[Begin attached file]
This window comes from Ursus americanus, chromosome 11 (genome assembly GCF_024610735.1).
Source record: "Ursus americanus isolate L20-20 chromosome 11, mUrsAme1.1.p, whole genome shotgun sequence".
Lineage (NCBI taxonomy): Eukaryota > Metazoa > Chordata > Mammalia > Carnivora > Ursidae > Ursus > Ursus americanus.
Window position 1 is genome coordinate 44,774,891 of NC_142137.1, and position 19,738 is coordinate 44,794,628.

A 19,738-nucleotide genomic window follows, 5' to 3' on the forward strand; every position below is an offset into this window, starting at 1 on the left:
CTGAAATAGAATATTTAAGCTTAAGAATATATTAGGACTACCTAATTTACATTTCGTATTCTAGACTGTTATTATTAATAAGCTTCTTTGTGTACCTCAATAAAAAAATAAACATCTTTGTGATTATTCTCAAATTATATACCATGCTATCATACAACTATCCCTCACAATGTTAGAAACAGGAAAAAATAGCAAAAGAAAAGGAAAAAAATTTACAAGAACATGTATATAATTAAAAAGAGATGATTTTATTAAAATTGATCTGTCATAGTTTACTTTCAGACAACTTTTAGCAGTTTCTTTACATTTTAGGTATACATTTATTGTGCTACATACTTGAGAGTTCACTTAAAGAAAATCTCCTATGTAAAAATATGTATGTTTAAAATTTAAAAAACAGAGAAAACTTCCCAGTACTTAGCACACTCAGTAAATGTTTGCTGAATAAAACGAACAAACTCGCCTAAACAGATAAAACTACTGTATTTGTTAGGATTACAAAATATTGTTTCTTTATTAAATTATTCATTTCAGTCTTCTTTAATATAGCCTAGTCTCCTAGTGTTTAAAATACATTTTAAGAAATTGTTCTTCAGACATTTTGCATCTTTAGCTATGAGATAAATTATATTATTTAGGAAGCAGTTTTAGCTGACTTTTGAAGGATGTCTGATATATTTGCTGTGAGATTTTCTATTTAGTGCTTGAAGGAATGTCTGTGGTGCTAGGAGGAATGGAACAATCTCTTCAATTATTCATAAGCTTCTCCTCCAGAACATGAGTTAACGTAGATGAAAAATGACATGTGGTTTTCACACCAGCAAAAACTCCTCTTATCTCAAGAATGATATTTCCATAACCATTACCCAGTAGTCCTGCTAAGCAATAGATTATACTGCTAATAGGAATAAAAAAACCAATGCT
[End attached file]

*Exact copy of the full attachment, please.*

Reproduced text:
This window comes from Ursus americanus, chromosome 11 (genome assembly GCF_024610735.1).
Source record: "Ursus americanus isolate L20-20 chromosome 11, mUrsAme1.1.p, whole genome shotgun sequence".
Lineage (NCBI taxonomy): Eukaryota > Metazoa > Chordata > Mammalia > Carnivora > Ursidae > Ursus > Ursus americanus.
Window position 1 is genome coordinate 44,774,891 of NC_142137.1, and position 19,738 is coordinate 44,794,628.

A 19,738-nucleotide genomic window follows, 5' to 3' on the forward strand; every position below is an offset into this window, starting at 1 on the left:
CTGAAATAGAATATTTAAGCTTAAGAATATATTAGGACTACCTAATTTACATTTCGTATTCTAGACTGTTATTATTAATAAGCTTCTTTGTGTACCTCAATAAAAAAATAAACATCTTTGTGATTATTCTCAAATTATATACCATGCTATCATACAACTATCCCTCACAATGTTAGAAACAGGAAAAAATAGCAAAAGAAAAGGAAAAAAATTTACAAGAACATGTATATAATTAAAAAGAGATGATTTTATTAAAATTGATCTGTCATAGTTTACTTTCAGACAACTTTTAGCAGTTTCTTTACATTTTAGGTATACATTTATTGTGCTACATACTTGAGAGTTCACTTAAAGAAAATCTCCTATGTAAAAATATGTATGTTTAAAATTTAAAAAACAGAGAAAACTTCCCAGTACTTAGCACACTCAGTAAATGTTTGCTGAATAAAACGAACAAACTCGCCTAAACAGATAAAACTACTGTATTTGTTAGGATTACAAAATATTGTTTCTTTATTAAATTATTCATTTCAGTCTTCTTTAATATAGCCTAGTCTCCTAGTGTTTAAAATACATTTTAAGAAATTGTTCTTCAGACATTTTGCATCTTTAGCTATGAGATAAATTATATTATTTAGGAAGCAGTTTTAGCTGACTTTTGAAGGATGTCTGATATATTTGCTGTGAGATTTTCTATTTAGTGCTTGAAGGAATGTCTGTGGTGCTAGGAGGAATGGAACAATCTCTTCAATTATTCATAAGCTTCTCCTCCAGAACATGAGTTAACGTAGATGAAAAATGACATGTGGTTTTCACACCAGCAAAAACTCCTCTTATCTCAAGAATGATATTTCCATAACCATTACCCAGTAGTCCTGCTAAGCAATAGATTATACTGCTAATAGGAATAAAAAAACCAATGCT